DOMA Opinion Analysis: Why Judge Michael Boudin Is Just Like 50 Cent

As Alyssa Rosenberg observed recently, America’s struggle for marriage equality has now reached the stage where people who still harbor anti-gay sentiments are coming to terms with gay couples’ right to equality. Alyssa writes on pop culture, so she spotted this trend in an interview where rapper 50 Cent simultaneously endorsed marriage equality and revealed his homophobic fear that gay men would “grab your little buns,” but a similar sentiment pervades Judge Michael Boudin’s opinion today striking down the unconstitutional Defense of Marriage Act.

To be clear, nothing in Boudin’s opinion suggests that he fears marauding bands of gays will corner him in an elevator and play grab-ass, but Boudin goes to great pains to deny that a law that systematically excludes gay couples from the dignity of full marriage rights is motivated by “hostility to homosexuality.” “Traditions are the glue that holds society together,” Boudin proclaims, and the desire to maintain what marriage discrimination’s supporters call the traditional definition of marriage “is strong and can be honestly held.”

And yet Boudin ultimately concludes that the Constitution does not allow the federal government to exclude gay couples from federal marriage benefits once they are lawfully married by a state. He’s right about this, but he reaches this conclusion in a somewhat roundabout way.

Admittedly, Boudin’s task is muddled by genuinely incoherent Supreme Court precedents. Forty years ago, the Court said that minority groups that are “saddled with such disabilities, or subjected to such a history of purposeful unequal treatment, or relegated to such a position of political powerlessness as to command extraordinary protection from the majoritarian political process” are entitled to the strictest constitutional protections against discrimination. LGBT Americans are obviously such a group. Yet the Supreme Court has declined to extend this heightened constitutional scrutiny to anti-gay laws when given the opportunity to do so.

At the same time, the Court has also applied something more rigorous than very cursory constitutional scrutiny it applies to most laws when examining many anti-gay laws. Thus, the justices struck down an anti-gay Colorado constitutional amendment — holding that the amendment’s “sheer breadth is so discontinuous with the reasons offered for it that the amendment seems inexplicable by anything but animus toward the class that it affects.”

Boudin reconciles these two lines of precedent by noting that the Supreme Court may not accord the most rigorous scrutiny to all discriminatory laws, but it has still struck down laws “in which courts have had reasons to be concerned about possible discrimination.” Citing decisions striking down discrimination against “women, the poor and the mentally impaired,” Boudin notes that “gays and lesbians have long be the subject of discrimination,” and that is reason to treat DOMA with skepticism.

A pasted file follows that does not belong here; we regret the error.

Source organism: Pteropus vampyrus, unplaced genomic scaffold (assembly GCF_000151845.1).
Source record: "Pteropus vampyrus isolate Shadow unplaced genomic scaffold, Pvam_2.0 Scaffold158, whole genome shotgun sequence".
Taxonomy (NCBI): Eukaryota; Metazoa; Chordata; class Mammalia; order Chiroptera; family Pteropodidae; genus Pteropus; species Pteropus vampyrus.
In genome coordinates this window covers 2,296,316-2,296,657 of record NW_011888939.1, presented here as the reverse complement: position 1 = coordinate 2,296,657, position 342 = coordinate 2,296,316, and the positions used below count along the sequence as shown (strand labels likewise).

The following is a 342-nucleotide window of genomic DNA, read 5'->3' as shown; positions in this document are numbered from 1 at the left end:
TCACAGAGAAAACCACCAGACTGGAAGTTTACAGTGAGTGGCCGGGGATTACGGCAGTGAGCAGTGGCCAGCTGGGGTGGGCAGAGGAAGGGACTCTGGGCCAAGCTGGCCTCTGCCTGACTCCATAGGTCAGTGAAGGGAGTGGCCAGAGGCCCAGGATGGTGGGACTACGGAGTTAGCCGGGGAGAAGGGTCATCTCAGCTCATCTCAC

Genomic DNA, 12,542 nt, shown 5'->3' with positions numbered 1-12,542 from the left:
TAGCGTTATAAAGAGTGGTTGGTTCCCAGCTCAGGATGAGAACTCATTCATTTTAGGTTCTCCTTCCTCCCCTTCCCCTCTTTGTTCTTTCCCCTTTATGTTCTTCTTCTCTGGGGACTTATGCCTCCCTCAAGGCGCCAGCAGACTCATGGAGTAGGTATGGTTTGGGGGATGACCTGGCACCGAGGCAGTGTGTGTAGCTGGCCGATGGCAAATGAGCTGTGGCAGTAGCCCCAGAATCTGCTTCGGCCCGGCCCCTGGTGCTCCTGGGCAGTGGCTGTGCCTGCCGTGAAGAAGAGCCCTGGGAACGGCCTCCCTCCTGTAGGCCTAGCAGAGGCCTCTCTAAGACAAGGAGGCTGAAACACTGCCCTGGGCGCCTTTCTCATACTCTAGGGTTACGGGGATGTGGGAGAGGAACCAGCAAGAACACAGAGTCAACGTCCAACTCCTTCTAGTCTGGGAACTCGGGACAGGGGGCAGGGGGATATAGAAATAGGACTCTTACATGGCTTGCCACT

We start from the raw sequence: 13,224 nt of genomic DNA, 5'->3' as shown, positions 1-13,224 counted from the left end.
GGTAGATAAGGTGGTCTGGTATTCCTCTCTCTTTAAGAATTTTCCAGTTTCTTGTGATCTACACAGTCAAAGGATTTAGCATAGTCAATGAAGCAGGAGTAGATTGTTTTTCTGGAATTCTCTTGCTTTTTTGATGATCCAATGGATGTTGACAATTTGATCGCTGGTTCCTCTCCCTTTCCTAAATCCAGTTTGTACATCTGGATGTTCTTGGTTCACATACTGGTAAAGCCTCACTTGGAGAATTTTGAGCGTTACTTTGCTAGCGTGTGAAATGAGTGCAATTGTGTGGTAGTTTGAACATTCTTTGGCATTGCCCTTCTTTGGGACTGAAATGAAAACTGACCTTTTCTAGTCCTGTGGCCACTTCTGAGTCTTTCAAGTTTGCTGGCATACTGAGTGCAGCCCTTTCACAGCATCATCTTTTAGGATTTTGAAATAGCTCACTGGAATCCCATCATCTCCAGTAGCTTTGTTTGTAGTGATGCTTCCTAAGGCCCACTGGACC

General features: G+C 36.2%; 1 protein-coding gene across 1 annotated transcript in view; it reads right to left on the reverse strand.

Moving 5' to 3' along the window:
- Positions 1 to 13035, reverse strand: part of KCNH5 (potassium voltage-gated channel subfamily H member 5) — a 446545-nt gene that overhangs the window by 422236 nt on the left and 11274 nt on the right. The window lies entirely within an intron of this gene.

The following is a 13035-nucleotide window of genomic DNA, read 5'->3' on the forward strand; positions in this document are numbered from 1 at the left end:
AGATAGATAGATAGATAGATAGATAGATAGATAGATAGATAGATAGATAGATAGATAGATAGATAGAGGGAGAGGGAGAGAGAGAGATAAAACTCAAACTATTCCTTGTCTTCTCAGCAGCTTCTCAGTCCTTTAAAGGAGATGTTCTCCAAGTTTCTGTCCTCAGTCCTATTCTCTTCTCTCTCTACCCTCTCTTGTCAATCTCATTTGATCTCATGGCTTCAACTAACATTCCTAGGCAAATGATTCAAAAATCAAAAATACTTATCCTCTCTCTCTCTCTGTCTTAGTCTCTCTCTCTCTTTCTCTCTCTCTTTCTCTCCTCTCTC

If Boudin had stopped there, or maybe a few paragraphs later where he explains that DOMA strips same-sex spouses of “meaningful economic benefits” similar to the benefits denied in other laws that were struck down, he would have provided an excellent argument for why marriage discrimination cannot be squared with our Constitution and declared that marriage equality must be the law of the land.

Judge Boudin, however, is clearly worried about what I have at times labeled the “Alabama Problem” — meaning that a Supreme Court decision recognizing the Constitution’s full promise of equality must necessarily extend to states with a legacy of massive resistance to the Court’s civil rights decisions. The justices may not yet be ready to take such a politically controversial plunge. Significantly, Michael Boudin does not appear ready to take that plunge either, and so he inserts a bizarre states rights argument into an otherwise excellent opinion:

[T]he denial of federal benefits to same-sex couples lawfully married does burden the choice of states like Massachusetts to regulate the rules and incidents of marriage; notably, the Commonwealth stands both to assume new administrative burdens and to lose funding for Medicaid or veterans’ cemeteries solely on account of its same-sex marriage laws. These consequences do not violate the Tenth Amendment or Spending Clause, but Congress’ effort to put a thumb on the scales and influence a state’s decision as to how to shape its own marriage laws does bear on how the justifications are assessed.

The upshot of this paragraph is that it allows Boudin to conclude that states like Alabama can continue to exclude gay couples from the Constitution’s promise of equality, while still extending that promise to couples in Massachusetts. But it is bad constitutional law that bears a disturbing resemblance to arguments the Affordable Care Act’s opponents have used to attack Medicaid. America should not have to choose between the blessings of equality and the certainty that our national leaders can adequately address national problems such as the deficiencies in our health care system.

Ultimately, however, Boudin’s opinion is a cause for optimism. The last federal appeals judge to strike a blow for marriage equality, Judge Stephen Reinhardt, is a well-known liberal crusader with little influence over the conservative justices. Boudin, by contrast, is a Republican appointee who’s clearly still uncomfortable with Constitution’s promise of equality throughout America. And yet he just published an opinion striking down the Defense of Marriage Act. This bodes well for gay couples when DOMA comes before the Supreme Court.